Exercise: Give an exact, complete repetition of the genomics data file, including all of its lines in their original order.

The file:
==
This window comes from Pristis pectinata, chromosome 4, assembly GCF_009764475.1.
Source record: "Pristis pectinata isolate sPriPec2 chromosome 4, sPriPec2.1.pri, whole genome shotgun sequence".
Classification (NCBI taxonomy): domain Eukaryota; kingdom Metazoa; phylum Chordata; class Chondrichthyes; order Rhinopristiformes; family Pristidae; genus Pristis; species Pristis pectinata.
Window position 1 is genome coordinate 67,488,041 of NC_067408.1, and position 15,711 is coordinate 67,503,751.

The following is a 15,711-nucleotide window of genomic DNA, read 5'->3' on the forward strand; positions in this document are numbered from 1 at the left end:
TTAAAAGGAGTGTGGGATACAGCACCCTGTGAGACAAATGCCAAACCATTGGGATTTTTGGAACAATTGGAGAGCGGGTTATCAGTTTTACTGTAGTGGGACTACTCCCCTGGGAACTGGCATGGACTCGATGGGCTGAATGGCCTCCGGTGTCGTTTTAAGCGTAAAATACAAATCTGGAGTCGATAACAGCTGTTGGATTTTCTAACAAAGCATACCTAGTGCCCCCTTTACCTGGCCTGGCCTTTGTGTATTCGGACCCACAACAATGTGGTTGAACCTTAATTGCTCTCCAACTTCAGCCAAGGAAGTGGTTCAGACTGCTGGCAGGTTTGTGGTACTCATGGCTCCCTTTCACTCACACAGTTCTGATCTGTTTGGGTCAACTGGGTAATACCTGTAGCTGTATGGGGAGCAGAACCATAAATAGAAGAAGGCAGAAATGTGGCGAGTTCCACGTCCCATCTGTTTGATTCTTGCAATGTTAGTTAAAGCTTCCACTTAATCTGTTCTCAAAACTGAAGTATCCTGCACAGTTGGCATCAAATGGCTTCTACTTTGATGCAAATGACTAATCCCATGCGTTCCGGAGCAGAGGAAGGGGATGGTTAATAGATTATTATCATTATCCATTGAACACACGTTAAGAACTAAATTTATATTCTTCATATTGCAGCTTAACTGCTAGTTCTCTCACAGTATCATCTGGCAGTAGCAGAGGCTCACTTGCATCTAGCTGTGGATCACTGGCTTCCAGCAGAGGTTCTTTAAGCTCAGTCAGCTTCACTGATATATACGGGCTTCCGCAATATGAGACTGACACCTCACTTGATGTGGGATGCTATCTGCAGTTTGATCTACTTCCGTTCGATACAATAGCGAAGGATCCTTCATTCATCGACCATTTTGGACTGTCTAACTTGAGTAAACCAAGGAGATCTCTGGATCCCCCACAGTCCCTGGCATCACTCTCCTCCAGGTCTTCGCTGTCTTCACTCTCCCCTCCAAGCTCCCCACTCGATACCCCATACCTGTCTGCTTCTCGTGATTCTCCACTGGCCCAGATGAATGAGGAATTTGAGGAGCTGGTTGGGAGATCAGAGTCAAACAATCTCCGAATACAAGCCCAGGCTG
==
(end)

This window comes from Pristis pectinata, chromosome 4, assembly GCF_009764475.1.
Source record: "Pristis pectinata isolate sPriPec2 chromosome 4, sPriPec2.1.pri, whole genome shotgun sequence".
Classification (NCBI taxonomy): domain Eukaryota; kingdom Metazoa; phylum Chordata; class Chondrichthyes; order Rhinopristiformes; family Pristidae; genus Pristis; species Pristis pectinata.
Window position 1 is genome coordinate 67,488,041 of NC_067408.1, and position 15,711 is coordinate 67,503,751.

The following is a 15,711-nucleotide window of genomic DNA, read 5'->3' on the forward strand; positions in this document are numbered from 1 at the left end:
TTAAAAGGAGTGTGGGATACAGCACCCTGTGAGACAAATGCCAAACCATTGGGATTTTTGGAACAATTGGAGAGCGGGTTATCAGTTTTACTGTAGTGGGACTACTCCCCTGGGAACTGGCATGGACTCGATGGGCTGAATGGCCTCCGGTGTCGTTTTAAGCGTAAAATACAAATCTGGAGTCGATAACAGCTGTTGGATTTTCTAACAAAGCATACCTAGTGCCCCCTTTACCTGGCCTGGCCTTTGTGTATTCGGACCCACAACAATGTGGTTGAACCTTAATTGCTCTCCAACTTCAGCCAAGGAAGTGGTTCAGACTGCTGGCAGGTTTGTGGTACTCATGGCTCCCTTTCACTCACACAGTTCTGATCTGTTTGGGTCAACTGGGTAATACCTGTAGCTGTATGGGGAGCAGAACCATAAATAGAAGAAGGCAGAAATGTGGCGAGTTCCACGTCCCATCTGTTTGATTCTTGCAATGTTAGTTAAAGCTTCCACTTAATCTGTTCTCAAAACTGAAGTATCCTGCACAGTTGGCATCAAATGGCTTCTACTTTGATGCAAATGACTAATCCCATGCGTTCCGGAGCAGAGGAAGGGGATGGTTAATAGATTATTATCATTATCCATTGAACACACGTTAAGAACTAAATTTATATTCTTCATATTGCAGCTTAACTGCTAGTTCTCTCACAGTATCATCTGGCAGTAGCAGAGGCTCACTTGCATCTAGCTGTGGATCACTGGCTTCCAGCAGAGGTTCTTTAAGCTCAGTCAGCTTCACTGATATATACGGGCTTCCGCAATATGAGACTGACACCTCACTTGATGTGGGATGCTATCTGCAGTTTGATCTACTTCCGTTCGATACAATAGCGAAGGATCCTTCATTCATCGACCATTTTGGACTGTCTAACTTGAGTAAACCAAGGAGATCTCTGGATCCCCCACAGTCCCTGGCATCACTCTCCTCCAGGTCTTCGCTGTCTTCACTCTCCCCTCCAAGCTCCCCACTCGATACCCCATACCTGTCTGCTTCTCGTGATTCTCCACTGGCCCAGATGAATGAGGAATTTGAGGAGCTGGTTGGGAGATCAGAGTCAAACAATCTCCGAATACAAGCCCAGGCTG